Review: Geva's 'The Agony and the Ecstasy of Steve Jobs' is thought-provoking

05:00 AM, Jan 27, 2013

Remi Sandri in the one-man play, 'The Agony and the Ecstasy of Steve Jobs,' at Geva Nextstage. (CHRIS HOLDEN/Photo provided by Geva)/


Written By Marcia Morphy

There’s a new virus spreading and it’s by word of mouth — a monologue written by Mike Daisey called The Agony and the Ecstasy of Steve Jobs.

It’s part memoir, part exposé of the highly temperamental capitalist genius who violated every rule of management while increasing America’s lust for those “three-eyed” gadgets we can’t seem to live without — the iPod, iPad and iPhone.

The production at Geva’s Nextstage is version 2.0 of this play. Daisey’s original script sparked heated debate when public radio’s This American Life discovered fabrications in his story.

Artistic director Mark Cuddy adds further revisions: He complements actor Remi Sandri’s 90-minute monologue with video (photos of young Jobs and Chinese factory workers); sound (including Beatles music to accentuate the 1960s trappings of Jobs brand); and a bright red magic carpet (complete with Apple logo in the corner) to transport us from the land of Silicon Valley to China and back.

Overall, Daisey’s script is a winning trifecta — part renegade journalism, part theatrical license, and part John Lennon’s world of “Imagine.”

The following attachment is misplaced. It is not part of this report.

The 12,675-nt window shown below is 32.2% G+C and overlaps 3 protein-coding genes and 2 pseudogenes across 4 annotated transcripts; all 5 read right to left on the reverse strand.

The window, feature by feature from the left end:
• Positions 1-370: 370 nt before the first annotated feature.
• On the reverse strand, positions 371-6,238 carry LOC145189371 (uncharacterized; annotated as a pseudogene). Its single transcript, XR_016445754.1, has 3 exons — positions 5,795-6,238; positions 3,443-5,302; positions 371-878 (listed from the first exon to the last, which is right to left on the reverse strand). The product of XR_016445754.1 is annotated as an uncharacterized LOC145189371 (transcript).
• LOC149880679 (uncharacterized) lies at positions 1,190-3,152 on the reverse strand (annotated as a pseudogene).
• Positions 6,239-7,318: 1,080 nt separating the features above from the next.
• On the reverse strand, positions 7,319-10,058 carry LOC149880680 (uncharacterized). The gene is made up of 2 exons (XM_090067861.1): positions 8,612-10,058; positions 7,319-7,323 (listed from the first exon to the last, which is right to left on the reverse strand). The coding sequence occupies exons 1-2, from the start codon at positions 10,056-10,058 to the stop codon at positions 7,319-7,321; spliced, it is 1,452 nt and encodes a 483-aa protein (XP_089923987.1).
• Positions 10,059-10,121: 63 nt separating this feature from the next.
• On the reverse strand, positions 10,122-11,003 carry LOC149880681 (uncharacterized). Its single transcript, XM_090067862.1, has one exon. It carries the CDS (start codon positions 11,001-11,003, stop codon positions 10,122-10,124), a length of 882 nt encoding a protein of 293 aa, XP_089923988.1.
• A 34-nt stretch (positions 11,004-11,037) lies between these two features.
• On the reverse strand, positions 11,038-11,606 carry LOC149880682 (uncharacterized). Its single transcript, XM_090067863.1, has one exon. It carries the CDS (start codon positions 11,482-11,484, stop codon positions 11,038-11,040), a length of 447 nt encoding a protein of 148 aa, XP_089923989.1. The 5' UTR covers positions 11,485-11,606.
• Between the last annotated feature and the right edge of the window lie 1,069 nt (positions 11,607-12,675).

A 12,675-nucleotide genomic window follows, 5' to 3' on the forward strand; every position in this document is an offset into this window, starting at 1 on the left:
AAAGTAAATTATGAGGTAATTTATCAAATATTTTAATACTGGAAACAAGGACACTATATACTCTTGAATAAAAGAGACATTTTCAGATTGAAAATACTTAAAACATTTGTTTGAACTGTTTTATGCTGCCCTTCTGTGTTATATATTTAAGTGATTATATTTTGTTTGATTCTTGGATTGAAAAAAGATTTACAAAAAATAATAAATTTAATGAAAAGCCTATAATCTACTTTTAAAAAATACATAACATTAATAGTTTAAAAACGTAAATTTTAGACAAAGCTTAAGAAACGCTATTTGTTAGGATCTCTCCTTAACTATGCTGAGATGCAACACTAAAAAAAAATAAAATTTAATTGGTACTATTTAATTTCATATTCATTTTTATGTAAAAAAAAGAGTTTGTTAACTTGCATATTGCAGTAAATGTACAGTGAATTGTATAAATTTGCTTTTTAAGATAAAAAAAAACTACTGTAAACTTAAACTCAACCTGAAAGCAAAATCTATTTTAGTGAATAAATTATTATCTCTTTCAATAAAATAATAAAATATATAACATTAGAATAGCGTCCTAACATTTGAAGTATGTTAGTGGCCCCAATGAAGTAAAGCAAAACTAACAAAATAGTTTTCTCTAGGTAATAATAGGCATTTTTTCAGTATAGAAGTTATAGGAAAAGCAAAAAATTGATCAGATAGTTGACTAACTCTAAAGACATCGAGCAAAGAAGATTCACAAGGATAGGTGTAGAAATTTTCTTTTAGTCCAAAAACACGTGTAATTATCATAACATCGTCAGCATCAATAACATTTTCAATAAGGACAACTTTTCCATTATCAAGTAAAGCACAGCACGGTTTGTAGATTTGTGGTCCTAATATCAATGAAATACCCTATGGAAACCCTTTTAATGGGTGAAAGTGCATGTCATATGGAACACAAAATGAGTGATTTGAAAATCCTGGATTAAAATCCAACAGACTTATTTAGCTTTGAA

Steve Jobs is Exhibit A, and after we first meet “the two Steves” — go-getter Jobs and his wiz programmer partner Steve Woziak — we learn about Jobs’ strangeness, his abrasive personality and how he divided the world into geniuses and “bozos.”

The play also gives the timeline of his meteoric rise — from leaving Apple and founding NeXT, a computer platform development company, to his return to save Apple from bankruptcy in 1996.

But Exhibit B is equally compelling as the show focuses on the dire conditions of Apple’s China manufacturing facility in Shenzhen, China, and claims that Jobs’ company outsourced jobs to Foxconn without regard to the conditions of workers.

Daisey’s monologue is a tour-de-force role for Sandri, a seasonal change from his appearance as the Ghost of Jacob Marley in Geva’s A Christmas Carol. Wearing a Hawaiian shirt and sandals, he is a relaxed, yet superb storyteller — charismatic, humorous, easy to listen to, and masterfully focused, especially when an audience member’s cellphone rudely interrupted his dialogue.

The story he tells is sad — how Daisey visited electronic manufacturing plants in China, interviewed workers laboring 12 to 16 hours a day under harsh conditions, and the ensuing rash of suicides. We shudder in his retelling of how 25-year-old Foxconn employee Sun Danyong jumped to his death from the factory roof after being accused of losing a prototype iPhone.

Technology has a price, but geekdom will survive, despite the disturbing realities of global capitalism that this play claims. In an encore Q&A with the audience, Sandri brought the point home. “We all love our toys.”

Guilty as charged, I took a furtive glance into my purse at the iPhone that wouldn’t exist without consumers like me who rely on its technologies and can’t wait for the next Apple product to come out. I didn’t turn it back on for a long time.